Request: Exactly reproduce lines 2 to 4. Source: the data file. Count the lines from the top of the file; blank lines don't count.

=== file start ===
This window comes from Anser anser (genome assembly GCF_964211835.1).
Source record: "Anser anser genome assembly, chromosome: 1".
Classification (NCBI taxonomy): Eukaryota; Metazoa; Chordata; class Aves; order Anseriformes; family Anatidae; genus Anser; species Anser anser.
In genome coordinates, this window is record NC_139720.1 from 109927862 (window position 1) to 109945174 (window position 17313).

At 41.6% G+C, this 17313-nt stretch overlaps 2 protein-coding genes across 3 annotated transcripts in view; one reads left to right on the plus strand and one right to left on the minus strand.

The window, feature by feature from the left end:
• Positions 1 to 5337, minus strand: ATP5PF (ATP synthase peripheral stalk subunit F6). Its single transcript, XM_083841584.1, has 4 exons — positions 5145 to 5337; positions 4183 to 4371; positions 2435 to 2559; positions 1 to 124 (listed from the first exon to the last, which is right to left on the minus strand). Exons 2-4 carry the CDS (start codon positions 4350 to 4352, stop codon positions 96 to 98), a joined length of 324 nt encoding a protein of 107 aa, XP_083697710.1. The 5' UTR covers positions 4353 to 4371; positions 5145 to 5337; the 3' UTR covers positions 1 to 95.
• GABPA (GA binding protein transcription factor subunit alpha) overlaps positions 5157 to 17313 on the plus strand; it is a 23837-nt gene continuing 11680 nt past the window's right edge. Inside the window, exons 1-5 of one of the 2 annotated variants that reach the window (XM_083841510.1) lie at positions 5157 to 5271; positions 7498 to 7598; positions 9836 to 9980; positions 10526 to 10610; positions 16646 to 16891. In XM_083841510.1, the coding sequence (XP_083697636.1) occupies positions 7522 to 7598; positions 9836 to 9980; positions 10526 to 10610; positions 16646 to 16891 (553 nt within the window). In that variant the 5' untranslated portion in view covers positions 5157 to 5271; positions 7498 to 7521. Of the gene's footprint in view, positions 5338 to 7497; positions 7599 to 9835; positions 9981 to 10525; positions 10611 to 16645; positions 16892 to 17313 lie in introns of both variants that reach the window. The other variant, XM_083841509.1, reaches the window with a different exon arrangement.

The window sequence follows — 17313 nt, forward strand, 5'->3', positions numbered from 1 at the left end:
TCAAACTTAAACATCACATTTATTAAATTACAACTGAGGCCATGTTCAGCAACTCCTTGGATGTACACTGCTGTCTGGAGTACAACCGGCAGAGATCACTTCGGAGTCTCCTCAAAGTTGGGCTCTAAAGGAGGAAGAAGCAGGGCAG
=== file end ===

Source record: "Anser anser genome assembly, chromosome: 1".
Classification (NCBI taxonomy): Eukaryota; Metazoa; Chordata; class Aves; order Anseriformes; family Anatidae; genus Anser; species Anser anser.
In genome coordinates, this window is record NC_139720.1 from 109927862 (window position 1) to 109945174 (window position 17313).